James Surowiecki: “Disaster Economics”
The size of our current deficit does not change this calculus. In fact, there’s never been a better time for a Delta Plan in the U.S. With interest rates so low, it’s cheap to borrow money, and there are plenty of unemployed workers and unused resources that can be put to work. In a time of austerity, there’s bound to be opposition to expensive infrastructure projects. But if the government — and, by extension, taxpayers — is already on the hook for all the damage caused when disasters strike, we owe it to ourselves to do something about how much those disasters cost.
Erik Loomis: “Triangle Repeated in Bangladesh”
The movement to globalize industrial production was an explicit choice by corporations to avoid the workplace and environmental regulations that increasing made work and life safe and dignified in the United States. Such regulations might have improved American lives, but they also slightly cut into corporate profits. …
And thus we see Bangladesh suffer its own Triangle Fire. A clothing factory caught on fire this weekend near Dhaka, killing at least 117 workers. Like at Triangle, most of the dead workers are women. Like at Triangle, an unsafe building choked with highly flammable materials did not have proper safety equipment or fire exits. Like at Triangle, desperate women chose to jump to their deaths rather than burn.
Jo Hilder: “Just love ’em”
We create this system of silence, lies and hiding whenever we promote a culture of perfection and shame. When we say the only true and authentic expression of the Christian life is a successful life, an abundant life, a life where nobody gets sick or hears voices, or dies or divorces, where nobody is anything but English-speaking, employed, middle-class and heterosexual, where nobody is addicted or abused or bitter or angry, or could possibly have ever been hurt, offended or abused by us, then we tell A Great Lie. Great Lies force people underground, into the dark, and sometimes that darkness is within ourselves. We force people to turn away from their pain and their truth, we make them split themselves in two, and sometimes into even more little pieces. And folks learn they can only ever show us one kind of face, tell us one kind of story. The perfect face. The story with the happy ending.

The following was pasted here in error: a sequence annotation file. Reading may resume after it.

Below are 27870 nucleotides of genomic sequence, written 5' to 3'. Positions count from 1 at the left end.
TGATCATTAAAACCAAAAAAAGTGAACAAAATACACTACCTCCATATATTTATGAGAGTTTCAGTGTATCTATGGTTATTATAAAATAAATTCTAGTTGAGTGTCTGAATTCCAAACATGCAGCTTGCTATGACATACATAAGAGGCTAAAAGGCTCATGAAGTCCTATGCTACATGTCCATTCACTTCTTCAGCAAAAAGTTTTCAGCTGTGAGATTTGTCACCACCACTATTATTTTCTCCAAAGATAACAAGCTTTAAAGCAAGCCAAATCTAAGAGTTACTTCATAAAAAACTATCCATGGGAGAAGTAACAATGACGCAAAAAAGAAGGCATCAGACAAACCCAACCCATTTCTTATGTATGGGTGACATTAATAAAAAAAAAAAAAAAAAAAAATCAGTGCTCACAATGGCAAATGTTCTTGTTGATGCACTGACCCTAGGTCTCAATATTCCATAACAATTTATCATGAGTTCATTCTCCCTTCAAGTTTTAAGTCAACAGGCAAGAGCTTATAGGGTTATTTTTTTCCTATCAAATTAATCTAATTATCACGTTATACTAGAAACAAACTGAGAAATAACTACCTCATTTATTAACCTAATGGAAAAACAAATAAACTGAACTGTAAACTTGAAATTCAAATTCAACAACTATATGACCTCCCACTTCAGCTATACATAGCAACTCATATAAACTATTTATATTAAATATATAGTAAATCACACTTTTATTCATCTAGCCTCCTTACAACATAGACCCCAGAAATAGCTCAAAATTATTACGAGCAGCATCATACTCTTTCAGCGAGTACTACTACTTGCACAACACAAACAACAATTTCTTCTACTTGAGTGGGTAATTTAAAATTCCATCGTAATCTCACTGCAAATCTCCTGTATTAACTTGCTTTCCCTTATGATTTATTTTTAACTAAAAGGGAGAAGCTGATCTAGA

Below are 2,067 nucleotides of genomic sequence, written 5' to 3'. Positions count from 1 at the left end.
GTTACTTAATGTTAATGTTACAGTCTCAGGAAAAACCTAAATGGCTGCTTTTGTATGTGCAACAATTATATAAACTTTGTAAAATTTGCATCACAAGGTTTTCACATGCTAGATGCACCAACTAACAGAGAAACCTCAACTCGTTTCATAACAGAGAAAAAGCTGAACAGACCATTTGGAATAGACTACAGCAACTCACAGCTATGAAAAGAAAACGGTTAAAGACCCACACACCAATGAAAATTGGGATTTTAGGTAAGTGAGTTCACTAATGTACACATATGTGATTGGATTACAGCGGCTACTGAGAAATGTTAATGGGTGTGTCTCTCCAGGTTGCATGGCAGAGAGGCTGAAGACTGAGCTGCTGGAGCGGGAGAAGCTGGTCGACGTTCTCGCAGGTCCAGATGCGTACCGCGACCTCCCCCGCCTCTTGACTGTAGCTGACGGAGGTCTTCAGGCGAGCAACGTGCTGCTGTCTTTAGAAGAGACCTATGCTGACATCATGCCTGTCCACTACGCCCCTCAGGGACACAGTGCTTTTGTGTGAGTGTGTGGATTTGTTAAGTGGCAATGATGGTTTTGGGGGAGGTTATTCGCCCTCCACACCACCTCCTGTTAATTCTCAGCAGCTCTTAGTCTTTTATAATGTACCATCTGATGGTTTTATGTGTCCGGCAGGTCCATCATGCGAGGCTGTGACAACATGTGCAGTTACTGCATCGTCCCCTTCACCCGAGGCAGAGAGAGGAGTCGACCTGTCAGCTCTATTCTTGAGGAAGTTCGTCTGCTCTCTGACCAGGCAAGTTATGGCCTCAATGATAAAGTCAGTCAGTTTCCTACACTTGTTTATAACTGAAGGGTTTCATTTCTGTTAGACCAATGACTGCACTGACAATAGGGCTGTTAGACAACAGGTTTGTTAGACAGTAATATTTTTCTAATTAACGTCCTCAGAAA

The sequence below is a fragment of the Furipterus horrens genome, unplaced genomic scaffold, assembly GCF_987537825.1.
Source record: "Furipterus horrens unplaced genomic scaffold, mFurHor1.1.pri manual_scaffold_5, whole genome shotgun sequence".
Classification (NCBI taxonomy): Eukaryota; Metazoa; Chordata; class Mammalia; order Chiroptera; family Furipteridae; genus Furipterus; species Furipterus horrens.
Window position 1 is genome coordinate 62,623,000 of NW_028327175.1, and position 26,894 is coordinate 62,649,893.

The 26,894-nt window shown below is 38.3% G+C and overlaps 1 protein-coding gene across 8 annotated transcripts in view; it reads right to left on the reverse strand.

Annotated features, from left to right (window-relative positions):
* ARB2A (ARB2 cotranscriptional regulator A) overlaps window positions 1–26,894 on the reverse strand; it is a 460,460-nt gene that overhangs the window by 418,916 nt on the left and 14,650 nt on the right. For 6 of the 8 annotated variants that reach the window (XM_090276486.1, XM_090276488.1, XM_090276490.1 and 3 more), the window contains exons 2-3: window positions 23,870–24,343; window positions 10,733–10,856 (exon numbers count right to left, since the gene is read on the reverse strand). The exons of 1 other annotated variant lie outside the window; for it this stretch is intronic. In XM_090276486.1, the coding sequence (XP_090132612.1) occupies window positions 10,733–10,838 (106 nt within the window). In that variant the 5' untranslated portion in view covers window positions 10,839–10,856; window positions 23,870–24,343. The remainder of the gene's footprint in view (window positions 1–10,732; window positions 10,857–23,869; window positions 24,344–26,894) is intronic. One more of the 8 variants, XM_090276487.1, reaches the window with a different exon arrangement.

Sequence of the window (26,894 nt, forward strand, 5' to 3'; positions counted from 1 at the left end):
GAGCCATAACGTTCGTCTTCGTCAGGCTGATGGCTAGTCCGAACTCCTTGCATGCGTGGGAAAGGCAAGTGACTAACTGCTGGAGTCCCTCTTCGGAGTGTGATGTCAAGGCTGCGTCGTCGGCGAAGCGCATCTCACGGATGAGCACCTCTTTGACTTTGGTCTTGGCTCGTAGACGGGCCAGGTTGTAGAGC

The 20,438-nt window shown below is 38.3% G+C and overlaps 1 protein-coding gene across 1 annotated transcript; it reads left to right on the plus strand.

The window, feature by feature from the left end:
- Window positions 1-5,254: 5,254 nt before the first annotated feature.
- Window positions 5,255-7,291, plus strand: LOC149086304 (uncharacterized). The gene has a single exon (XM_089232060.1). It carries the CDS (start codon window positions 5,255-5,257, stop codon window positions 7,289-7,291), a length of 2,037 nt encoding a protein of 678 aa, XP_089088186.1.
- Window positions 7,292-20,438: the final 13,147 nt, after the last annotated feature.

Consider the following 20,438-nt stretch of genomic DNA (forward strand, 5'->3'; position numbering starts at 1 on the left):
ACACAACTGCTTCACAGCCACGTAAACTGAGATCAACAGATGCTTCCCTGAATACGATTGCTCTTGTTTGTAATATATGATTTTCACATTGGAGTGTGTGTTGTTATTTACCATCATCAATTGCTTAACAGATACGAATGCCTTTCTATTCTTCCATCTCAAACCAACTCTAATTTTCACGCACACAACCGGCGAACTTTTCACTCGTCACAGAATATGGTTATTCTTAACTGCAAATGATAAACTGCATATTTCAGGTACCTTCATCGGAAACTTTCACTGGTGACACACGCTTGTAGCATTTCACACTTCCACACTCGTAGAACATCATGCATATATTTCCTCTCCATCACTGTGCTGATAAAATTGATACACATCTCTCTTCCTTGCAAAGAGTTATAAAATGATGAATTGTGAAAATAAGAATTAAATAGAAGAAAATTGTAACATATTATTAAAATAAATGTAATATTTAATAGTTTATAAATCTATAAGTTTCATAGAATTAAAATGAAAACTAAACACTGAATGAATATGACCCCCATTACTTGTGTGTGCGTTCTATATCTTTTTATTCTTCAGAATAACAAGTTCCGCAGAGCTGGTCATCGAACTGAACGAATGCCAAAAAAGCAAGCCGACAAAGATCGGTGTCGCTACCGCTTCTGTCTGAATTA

But these happy, perfect stories and faces are not what Jesus came to heal.
Bushra Rehman: “The Assembly”
By the end of the movie, we were glued to our seats, paralyzed. In what we thought was the last scene, there was a movie still of one of the men. Underneath his name was written: Died, December 13, 1983. He was frozen in his hospital bed–the man who had been laughing with his friends just a few minutes before. We were stunned, and then there were girls crying in the audience.
We thought the movie was over, so we started clapping. Something we had stopped doing for The Red Balloon. But no – another picture came of a man from the movie. This man had died, too, only a few months later. And then the other, and the others. After each picture, after each man died, we clapped, wanting the movie to be over, wanting to do something with our fidgety hands.
After the lights came on, Ms. Cooperman was furious. She took us back to the room and held us during lunch. We tried to explain to her that we thought the movie was over.
“Again and again? You’re smarter than that.” She looked like she was going to scream or cry. Two things we never imagined her doing.
How could we explain to her we were clapping because we were terrified? We had never seen people dying this way. We were only ten years old and still didn’t understand what this illness was and what we knew was happening all around us.